True traveler shares tactics for life on the road |

True traveler shares tactics for life on the road

Kara K. Pearson/Special to the Daily
Olof Swanson, 42, squats near his gear as he finishes rolling his cigarette. He says smoking is his only vice.

Everyone knows that Summit County is home to many transient folks, but seldom does one meet a true traveler, a person who doesn’t stay in one place long enough to make any acquaintances, let alone any friends.

Olof Swanson, 42, is a self-described “tramp,” and for the past 12 years he’s been moving from place to place, relying predominantly on hitchhiking as his mode of transportation – except when he crosses continents. He has been on five of the seven continents – South America and Antarctica are still awaiting his arrival.

Swanson returned to America four months ago – on July 4 – from spending a year in Japan and other parts of Asia. He works when he needs to, as a cook or messenger, but mainly digs through Dumpsters for food and supplies.

Swanson was born in Kansas City, Mo., but grew up with his parents and siblings in Botswana, Africa, where his father was a priest. Swanson left home when he was 15 years old, much to the surprise and anger of his parents, who are currently living in Maine and whom he hasn’t seen in years. He married when he was 20 and divorced a year and a half later. At age 30, Swanson decided he wanted to visit a city a year, which is what prompted his current lifestyle. Books such as the journals of Lewis and Clark, which his parents had exposed him to, also fueled his interest in the nomadic lifestyle.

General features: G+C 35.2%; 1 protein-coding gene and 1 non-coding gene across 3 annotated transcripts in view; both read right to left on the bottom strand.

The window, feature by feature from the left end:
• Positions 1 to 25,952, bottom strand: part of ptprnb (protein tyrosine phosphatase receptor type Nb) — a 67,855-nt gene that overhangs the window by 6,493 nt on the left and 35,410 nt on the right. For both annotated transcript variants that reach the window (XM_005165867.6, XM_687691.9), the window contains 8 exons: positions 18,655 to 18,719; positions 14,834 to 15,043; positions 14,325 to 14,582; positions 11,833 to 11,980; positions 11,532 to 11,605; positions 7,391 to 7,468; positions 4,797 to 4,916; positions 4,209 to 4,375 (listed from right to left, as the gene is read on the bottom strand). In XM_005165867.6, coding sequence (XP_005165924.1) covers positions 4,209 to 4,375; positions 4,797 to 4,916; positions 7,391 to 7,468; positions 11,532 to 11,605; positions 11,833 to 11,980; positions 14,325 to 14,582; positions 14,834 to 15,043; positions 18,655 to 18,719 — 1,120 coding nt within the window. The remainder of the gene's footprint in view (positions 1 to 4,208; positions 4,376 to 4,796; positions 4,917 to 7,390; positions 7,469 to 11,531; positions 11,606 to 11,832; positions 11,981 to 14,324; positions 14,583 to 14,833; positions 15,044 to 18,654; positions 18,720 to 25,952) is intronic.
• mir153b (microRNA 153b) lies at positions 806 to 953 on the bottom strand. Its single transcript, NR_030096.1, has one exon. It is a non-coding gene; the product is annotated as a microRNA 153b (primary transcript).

Swanson may be on his way southeast by now. He likes to travel the southern part of the country because it’s warmer and there’s more traffic, which makes hitchhiking easier. He wanted to stay in Breckenridge, but figured, because it’s a tourist town, there wouldn’t be much job availability. He wouldn’t have had a problem sleeping outside this winter – his parents taught him how to camp in the snow – and since he wears at least four layers of clothing, he would have kept warm.

He has a variety of survival tactics that he’s learned throughout his traveling years. He generally sleeps roadside because it makes leaving easier and he always keeps his gear near him – just recently a homeless person in Sacramento stole everything he had. Two more tips: Always have a book and don’t drink or fall in love.

“Love and liquor I decided to leave alone when I was on the road,” he said.

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